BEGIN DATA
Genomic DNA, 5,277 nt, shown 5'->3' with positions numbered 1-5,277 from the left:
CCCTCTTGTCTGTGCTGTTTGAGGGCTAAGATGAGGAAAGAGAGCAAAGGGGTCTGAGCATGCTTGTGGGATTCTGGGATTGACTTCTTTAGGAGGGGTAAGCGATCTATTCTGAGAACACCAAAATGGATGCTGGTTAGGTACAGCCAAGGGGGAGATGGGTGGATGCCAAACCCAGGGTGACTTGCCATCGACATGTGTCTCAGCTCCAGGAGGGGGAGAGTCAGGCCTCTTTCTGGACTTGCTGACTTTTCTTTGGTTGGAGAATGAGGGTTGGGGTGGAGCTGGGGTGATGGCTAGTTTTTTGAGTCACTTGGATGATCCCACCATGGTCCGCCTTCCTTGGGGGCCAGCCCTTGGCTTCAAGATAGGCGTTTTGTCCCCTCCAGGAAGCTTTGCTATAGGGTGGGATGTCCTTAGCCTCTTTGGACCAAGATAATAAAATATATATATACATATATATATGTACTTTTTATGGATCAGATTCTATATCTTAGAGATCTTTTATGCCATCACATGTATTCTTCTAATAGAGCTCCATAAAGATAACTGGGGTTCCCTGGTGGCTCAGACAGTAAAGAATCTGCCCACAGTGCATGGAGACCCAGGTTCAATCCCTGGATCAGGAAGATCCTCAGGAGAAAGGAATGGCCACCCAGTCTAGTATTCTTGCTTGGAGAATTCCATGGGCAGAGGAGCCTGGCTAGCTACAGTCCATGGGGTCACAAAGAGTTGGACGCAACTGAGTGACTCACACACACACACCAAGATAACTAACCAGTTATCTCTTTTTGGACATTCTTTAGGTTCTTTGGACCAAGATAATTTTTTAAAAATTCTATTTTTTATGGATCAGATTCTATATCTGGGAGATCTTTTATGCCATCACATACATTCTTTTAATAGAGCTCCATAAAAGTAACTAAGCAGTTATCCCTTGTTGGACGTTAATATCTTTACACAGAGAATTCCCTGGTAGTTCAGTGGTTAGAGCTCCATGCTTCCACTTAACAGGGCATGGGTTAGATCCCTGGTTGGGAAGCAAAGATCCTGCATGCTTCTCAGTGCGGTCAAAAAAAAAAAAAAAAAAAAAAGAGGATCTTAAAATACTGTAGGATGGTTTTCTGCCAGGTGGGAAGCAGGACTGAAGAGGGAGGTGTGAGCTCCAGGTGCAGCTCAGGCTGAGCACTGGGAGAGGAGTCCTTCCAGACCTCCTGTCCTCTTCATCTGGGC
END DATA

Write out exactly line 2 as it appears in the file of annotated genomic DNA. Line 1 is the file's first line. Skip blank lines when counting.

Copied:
CCCTCTTGTCTGTGCTGTTTGAGGGCTAAGATGAGGAAAGAGAGCAAAGGGGTCTGAGCATGCTTGTGGGATTCTGGGATTGACTTCTTTAGGAGGGGTAAGCGATCTATTCTGAGAACACCAAAATGGATGCTGGTTAGGTACAGCCAAGGGGGAGATGGGTGGATGCCAAACCCAGGGTGACTTGCCATCGACATGTGTCTCAGCTCCAGGAGGGGGAGAGTCAGGCCTCTTTCTGGACTTGCTGACTTTTCTTTGGTTGGAGAATGAGGGTTGGGGTGGAGCTGGGGTGATGGCTAGTTTTTTGAGTCACTTGGATGATCCCACCATGGTCCGCCTTCCTTGGGGGCCAGCCCTTGGCTTCAAGATAGGCGTTTTGTCCCCTCCAGGAAGCTTTGCTATAGGGTGGGATGTCCTTAGCCTCTTTGGACCAAGATAATAAAATATATATATACATATATATATGTACTTTTTATGGATCAGATTCTATATCTTAGAGATCTTTTATGCCATCACATGTATTCTTCTAATAGAGCTCCATAAAGATAACTGGGGTTCCCTGGTGGCTCAGACAGTAAAGAATCTGCCCACAGTGCATGGAGACCCAGGTTCAATCCCTGGATCAGGAAGATCCTCAGGAGAAAGGAATGGCCACCCAGTCTAGTATTCTTGCTTGGAGAATTCCATGGGCAGAGGAGCCTGGCTAGCTACAGTCCATGGGGTCACAAAGAGTTGGACGCAACTGAGTGACTCACACACACACACCAAGATAACTAACCAGTTATCTCTTTTTGGACATTCTTTAGGTTCTTTGGACCAAGATAATTTTTTAAAAATTCTATTTTTTATGGATCAGATTCTATATCTGGGAGATCTTTTATGCCATCACATACATTCTTTTAATAGAGCTCCATAAAAGTAACTAAGCAGTTATCCCTTGTTGGACGTTAATATCTTTACACAGAGAATTCCCTGGTAGTTCAGTGGTTAGAGCTCCATGCTTCCACTTAACAGGGCATGGGTTAGATCCCTGGTTGGGAAGCAAAGATCCTGCATGCTTCTCAGTGCGGTCAAAAAAAAAAAAAAAAAAAAAAGAGGATCTTAAAATACTGTAGGATGGTTTTCTGCCAGGTGGGAAGCAGGACTGAAGAGGGAGGTGTGAGCTCCAGGTGCAGCTCAGGCTGAGCACTGGGAGAGGAGTCCTTCCAGACCTCCTGTCCTCTTCATCTGGGC